Our Friend the Object Store

Elson Rodriguez

This is your Tensorflow I/O operation:

This is your Tensorflow I/O operation on S3:

Any questions?

...Oh wait, you have a ton of questions and doing this awesome thing interests you greatly?

What’s going on here?

Back in July 2017, Yong Tang added an S3 backend for Tensorflow’s Filesystem interface. This means almost anywhere that Tensorflow IO operations are used, an S3 path can be used instead.

To use this feature we’ll need to follow so few steps that we can enumerate them in a big bold font to make it look super simple.

Step 1: Define your S3 parameters

The S3 backend takes environment variables for its configurations. Start with the values below and modify them according to your S3 environment:

Step 2: Use Tensorflow

Next, use Tensorflow.

Take your favorite model and try it out! Simply swap any paths in your model with an S3 URL. For the linked model, this is controlled by an environment variable:

Or you can just do the smoke test we started this post with:

Also, almost every utility in the Tensorflow ecosystem will also respect an S3 path:

But Why?

When it comes to storing data, there are many options, each with benefits and drawbacks. The most common is the local filesystem. However, this is inherently unscalable and is a non-starter for distributed training. Shared filesystems are also available, but implementations tend to be rare on Cloud Service Providers, and an error on the server side can mean a hung training job, problematic mounts, or a node reboot. While an object store isn’t a panacea for your IO woes (worse, it may actually perform slower), it offers a resilience, simplicity, and ubiquity that shared filesystems can’t match.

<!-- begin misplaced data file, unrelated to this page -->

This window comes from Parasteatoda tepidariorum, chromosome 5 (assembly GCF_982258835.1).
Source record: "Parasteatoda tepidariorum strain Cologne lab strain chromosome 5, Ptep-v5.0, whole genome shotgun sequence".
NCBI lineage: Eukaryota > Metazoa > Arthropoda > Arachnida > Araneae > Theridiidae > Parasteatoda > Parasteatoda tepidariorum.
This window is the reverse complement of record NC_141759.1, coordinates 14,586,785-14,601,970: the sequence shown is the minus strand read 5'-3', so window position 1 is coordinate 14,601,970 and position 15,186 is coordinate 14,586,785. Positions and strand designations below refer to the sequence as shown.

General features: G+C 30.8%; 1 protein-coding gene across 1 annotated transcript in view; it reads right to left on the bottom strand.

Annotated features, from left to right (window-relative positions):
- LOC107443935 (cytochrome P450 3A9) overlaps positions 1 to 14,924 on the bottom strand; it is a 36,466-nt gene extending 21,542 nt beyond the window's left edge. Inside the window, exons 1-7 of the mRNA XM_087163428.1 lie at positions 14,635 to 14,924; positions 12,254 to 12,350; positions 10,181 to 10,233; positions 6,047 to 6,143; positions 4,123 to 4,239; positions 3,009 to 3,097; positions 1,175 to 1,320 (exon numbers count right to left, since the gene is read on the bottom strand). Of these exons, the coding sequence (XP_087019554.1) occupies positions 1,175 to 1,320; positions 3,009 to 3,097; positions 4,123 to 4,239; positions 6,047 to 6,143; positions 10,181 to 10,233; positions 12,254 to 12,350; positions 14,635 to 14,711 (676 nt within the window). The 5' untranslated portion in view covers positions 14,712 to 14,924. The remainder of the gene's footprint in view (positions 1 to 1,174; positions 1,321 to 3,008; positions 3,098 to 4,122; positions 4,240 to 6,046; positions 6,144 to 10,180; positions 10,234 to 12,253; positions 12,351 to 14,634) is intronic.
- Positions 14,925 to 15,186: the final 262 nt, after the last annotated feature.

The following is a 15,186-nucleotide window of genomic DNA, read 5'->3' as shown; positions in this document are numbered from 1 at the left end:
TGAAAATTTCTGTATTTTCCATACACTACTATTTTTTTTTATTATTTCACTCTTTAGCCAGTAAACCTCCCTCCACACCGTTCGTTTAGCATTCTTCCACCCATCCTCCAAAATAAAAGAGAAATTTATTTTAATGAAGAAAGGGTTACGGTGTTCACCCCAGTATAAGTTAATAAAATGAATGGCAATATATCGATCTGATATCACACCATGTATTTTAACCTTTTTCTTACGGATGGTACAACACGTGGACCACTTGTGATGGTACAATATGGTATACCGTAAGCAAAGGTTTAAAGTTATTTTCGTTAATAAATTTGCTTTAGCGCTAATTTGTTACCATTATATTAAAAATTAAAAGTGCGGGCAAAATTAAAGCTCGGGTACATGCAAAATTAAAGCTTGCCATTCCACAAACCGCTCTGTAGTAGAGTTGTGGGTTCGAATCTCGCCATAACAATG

What if I don’t have AWS?

While Amazon invented S3, the simple semantics of the interface have caused it to become the defacto object store API. Google’s Cloud Storage is interoperable, There are guides on proxying requests for Azure Blob Store, and countless others provide S3-compatible storage solutions.

However, one solution that stood out to me, especially for ease of use, was Minio. Minio is a distributed S3-compatible object store written in Go, it is SUPER simple to deploy, and has an amazingly responsive team.

I do most of my work on Kubernetes, and I was easily able to tailor their examples to deploy on a bare-metal cluster with no storageclass setup.

This means that even in your datacenter, with no existing storage solution, you can get up and running with S3 in no time!

Now what?

Try it out with your model, or check out the mnist example in the Kubeflow project for an end to end S3-based workflow.

Also, if you need more performance for data loading, check out Balaji Subramaniam’s Kube Volume Controller to cache S3 data locally to your workloads.

While S3 support in Tensorflow is relatively young, S3 has seen success throughout the IT industry, and this intersection of object storage and machine learning will allow us to look at our storage solutions in a new context.

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